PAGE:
Goshen, Ind. Breathing, like our sight and hearing, is something many of us take for granted. We go about our day never thinking about breathing out and in.
But for the growing number of Americans who suffer from COPD, just trying to take a breath is like being underwater. It can mean a lifetime of oxygen, difficulty walking and moving and often, even death.
But Tuesday night, in a special Medical Moment Just Before Six we'll introduce you to a Goshen woman who got a devastating diagnosis, but says now, life is good.
“It got to the point where I couldn't breathe,” says Lisa Adams a COPD sufferer. “We are actually at an outing and my husband carried me literally to my van and took me to the hospital. Four days I went home on oxygen, I went home to die. I was done.”
That was two and a half years ago, after this mom and grandmother had spent 30 years smoking two and a half packs of cigarettes a day.
She went home to die, unable to even take a few steps without needing oxygen.
IU Goshen Respiratory therapist Ron Cable says for most adults smoking is the culprit with COPD and its increasing in women who are more susceptible. He says often times smokers have no idea it's going to hit.
“That's the problem sometimes, they don't realize they're getting into this issue of I am very sick,” says Ron Cable a Respiratory Therapist at IU Goshen Health. “I can't breathe, until suddenly one day they go to the emergency room because they can't breathe.”
That's exactly what happened to Lisa who after initially going home to die vowed to survive for her family.
Lisa found a support group and met with the pulmonary team at IU health Goshen Hospital and made a very wise decision.
And then she started therapy, which included oxygen, medications and breathing treatments to improve her lung function and exercise. She started with baby steps but now she still goes twice a week.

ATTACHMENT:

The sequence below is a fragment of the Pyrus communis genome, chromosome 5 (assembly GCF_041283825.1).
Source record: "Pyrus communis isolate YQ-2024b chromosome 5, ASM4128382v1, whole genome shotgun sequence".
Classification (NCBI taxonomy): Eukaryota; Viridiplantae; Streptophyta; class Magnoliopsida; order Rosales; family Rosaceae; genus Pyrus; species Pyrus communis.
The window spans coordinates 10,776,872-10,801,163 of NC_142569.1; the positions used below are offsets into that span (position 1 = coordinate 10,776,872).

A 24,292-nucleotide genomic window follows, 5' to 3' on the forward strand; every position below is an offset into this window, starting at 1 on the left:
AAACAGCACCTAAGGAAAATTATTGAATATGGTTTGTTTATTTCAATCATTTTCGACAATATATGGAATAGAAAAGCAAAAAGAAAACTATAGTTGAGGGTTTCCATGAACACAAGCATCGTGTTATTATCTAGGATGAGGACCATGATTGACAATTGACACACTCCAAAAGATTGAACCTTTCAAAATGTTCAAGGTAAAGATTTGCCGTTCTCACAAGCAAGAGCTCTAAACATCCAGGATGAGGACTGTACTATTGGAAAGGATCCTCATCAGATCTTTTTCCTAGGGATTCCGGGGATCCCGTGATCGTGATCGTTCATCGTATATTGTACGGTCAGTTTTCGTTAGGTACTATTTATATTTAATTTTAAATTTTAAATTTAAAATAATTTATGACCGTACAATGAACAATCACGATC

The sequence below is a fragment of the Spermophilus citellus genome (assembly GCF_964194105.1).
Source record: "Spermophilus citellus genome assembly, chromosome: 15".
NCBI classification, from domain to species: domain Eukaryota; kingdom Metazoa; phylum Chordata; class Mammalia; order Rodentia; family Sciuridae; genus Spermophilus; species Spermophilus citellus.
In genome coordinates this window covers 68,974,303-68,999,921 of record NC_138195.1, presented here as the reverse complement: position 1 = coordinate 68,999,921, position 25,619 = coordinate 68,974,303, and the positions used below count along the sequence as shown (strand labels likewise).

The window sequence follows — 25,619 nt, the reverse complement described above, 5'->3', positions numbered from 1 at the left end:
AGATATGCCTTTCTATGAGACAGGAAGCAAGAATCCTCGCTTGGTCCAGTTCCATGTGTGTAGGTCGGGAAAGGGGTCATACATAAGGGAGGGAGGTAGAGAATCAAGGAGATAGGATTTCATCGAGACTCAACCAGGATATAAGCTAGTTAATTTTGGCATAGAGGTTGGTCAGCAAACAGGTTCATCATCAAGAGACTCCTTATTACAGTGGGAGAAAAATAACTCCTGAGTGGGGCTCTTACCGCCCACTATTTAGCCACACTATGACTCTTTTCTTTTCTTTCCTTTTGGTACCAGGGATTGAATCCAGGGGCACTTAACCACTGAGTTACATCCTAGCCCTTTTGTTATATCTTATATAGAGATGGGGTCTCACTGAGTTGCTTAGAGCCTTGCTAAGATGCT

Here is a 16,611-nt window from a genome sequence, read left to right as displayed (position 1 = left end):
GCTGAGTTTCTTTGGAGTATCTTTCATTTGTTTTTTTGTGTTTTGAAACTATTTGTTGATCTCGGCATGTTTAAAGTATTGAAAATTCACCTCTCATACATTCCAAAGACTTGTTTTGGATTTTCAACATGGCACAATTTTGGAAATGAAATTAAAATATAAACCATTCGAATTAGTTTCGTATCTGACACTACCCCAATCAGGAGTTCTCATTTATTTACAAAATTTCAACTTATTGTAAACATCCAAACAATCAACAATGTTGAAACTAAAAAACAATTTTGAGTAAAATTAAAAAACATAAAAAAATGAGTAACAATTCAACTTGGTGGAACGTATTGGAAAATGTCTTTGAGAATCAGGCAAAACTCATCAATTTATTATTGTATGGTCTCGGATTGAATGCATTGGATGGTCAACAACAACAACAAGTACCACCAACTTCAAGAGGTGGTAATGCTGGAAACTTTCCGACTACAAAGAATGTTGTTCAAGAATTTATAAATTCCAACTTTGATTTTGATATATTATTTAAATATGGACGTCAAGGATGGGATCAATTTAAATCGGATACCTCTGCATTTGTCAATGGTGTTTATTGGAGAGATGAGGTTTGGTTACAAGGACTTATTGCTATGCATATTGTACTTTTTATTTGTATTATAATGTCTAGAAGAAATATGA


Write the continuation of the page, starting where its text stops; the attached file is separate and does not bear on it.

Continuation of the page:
“When I first started I did about three minutes on the treadmill and I was done,” says Lisa. “I was done for the day and now I'm up to almost an hour on the treadmill. I do 20 minutes, I do my leg weights, my arm weights and I'm good to go.”
And best of all, while still wearing portable oxygen, Lisa can take care of those beautiful grandchildren she loves so much.
“My whole quality of life has changed,” says Lisa. “I take care of my grandchildren.”
Both Ron and Lisa say others with COPD should find help.
“That's the number one thing to do is quit smoking, get off the cigarettes,” says Ron.
“If you're smoking you have to really really watch it, you have to quit,” says Lisa.
And then Lisa says, get into a program like this. It's changed her life.
And while Lisa will always need oxygen, she can't believe how good life is.
“From my diagnosis going home to die my life has improved 95 percent,” says Lisa.
And she's looking forward to many more years with her children and grandchildren knowing she's made a change that has given her life back.
“They're very proud of their mom and their grandma,” explains Lisa.
Proud and excited that they have a grandma who is every child’s dream, he wrestles and does a whole lot more.
“We get on the floor and I flip him and my beds the only one the kids are allowed to jump on so we jump on the bed,” says Lisa.
Fun she never could have dreamed of two years ago.
Some of the signs of COPD include coughing that brings up mucus, wheezing, shortness of breath and chest tightness. It kills more than 120,000 Americans each year and disables many more.